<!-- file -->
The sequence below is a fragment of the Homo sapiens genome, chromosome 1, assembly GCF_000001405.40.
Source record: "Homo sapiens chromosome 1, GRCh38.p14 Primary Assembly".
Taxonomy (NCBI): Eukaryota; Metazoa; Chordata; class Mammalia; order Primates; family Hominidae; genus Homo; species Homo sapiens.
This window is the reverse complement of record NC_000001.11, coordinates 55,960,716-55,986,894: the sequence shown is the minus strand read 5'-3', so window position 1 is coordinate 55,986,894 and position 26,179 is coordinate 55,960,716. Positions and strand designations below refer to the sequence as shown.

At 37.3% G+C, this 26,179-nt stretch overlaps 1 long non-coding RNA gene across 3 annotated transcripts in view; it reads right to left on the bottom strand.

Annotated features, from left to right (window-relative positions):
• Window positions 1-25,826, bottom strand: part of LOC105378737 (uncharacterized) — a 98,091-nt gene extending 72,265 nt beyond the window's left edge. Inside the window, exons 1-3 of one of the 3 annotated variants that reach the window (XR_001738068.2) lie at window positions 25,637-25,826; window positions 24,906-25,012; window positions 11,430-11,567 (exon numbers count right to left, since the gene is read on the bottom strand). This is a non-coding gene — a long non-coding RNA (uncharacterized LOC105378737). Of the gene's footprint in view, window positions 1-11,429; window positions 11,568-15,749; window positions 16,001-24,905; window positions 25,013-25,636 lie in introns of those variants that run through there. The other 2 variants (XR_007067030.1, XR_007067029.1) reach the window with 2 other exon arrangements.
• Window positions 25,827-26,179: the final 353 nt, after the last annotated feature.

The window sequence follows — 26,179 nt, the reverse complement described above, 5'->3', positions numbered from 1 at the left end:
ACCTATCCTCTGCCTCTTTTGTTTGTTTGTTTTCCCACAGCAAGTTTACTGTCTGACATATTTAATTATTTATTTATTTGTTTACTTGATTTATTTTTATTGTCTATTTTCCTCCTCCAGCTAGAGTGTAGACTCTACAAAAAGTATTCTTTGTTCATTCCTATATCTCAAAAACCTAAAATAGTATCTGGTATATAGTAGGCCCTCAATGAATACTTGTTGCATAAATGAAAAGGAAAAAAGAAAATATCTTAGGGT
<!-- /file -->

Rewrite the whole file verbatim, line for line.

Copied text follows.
The sequence below is a fragment of the Homo sapiens genome, chromosome 1, assembly GCF_000001405.40.
Source record: "Homo sapiens chromosome 1, GRCh38.p14 Primary Assembly".
Taxonomy (NCBI): Eukaryota; Metazoa; Chordata; class Mammalia; order Primates; family Hominidae; genus Homo; species Homo sapiens.
This window is the reverse complement of record NC_000001.11, coordinates 55,960,716-55,986,894: the sequence shown is the minus strand read 5'-3', so window position 1 is coordinate 55,986,894 and position 26,179 is coordinate 55,960,716. Positions and strand designations below refer to the sequence as shown.

At 37.3% G+C, this 26,179-nt stretch overlaps 1 long non-coding RNA gene across 3 annotated transcripts in view; it reads right to left on the bottom strand.

Annotated features, from left to right (window-relative positions):
• Window positions 1-25,826, bottom strand: part of LOC105378737 (uncharacterized) — a 98,091-nt gene extending 72,265 nt beyond the window's left edge. Inside the window, exons 1-3 of one of the 3 annotated variants that reach the window (XR_001738068.2) lie at window positions 25,637-25,826; window positions 24,906-25,012; window positions 11,430-11,567 (exon numbers count right to left, since the gene is read on the bottom strand). This is a non-coding gene — a long non-coding RNA (uncharacterized LOC105378737). Of the gene's footprint in view, window positions 1-11,429; window positions 11,568-15,749; window positions 16,001-24,905; window positions 25,013-25,636 lie in introns of those variants that run through there. The other 2 variants (XR_007067030.1, XR_007067029.1) reach the window with 2 other exon arrangements.
• Window positions 25,827-26,179: the final 353 nt, after the last annotated feature.

The window sequence follows — 26,179 nt, the reverse complement described above, 5'->3', positions numbered from 1 at the left end:
ACCTATCCTCTGCCTCTTTTGTTTGTTTGTTTTCCCACAGCAAGTTTACTGTCTGACATATTTAATTATTTATTTATTTGTTTACTTGATTTATTTTTATTGTCTATTTTCCTCCTCCAGCTAGAGTGTAGACTCTACAAAAAGTATTCTTTGTTCATTCCTATATCTCAAAAACCTAAAATAGTATCTGGTATATAGTAGGCCCTCAATGAATACTTGTTGCATAAATGAAAAGGAAAAAAGAAAATATCTTAGGGT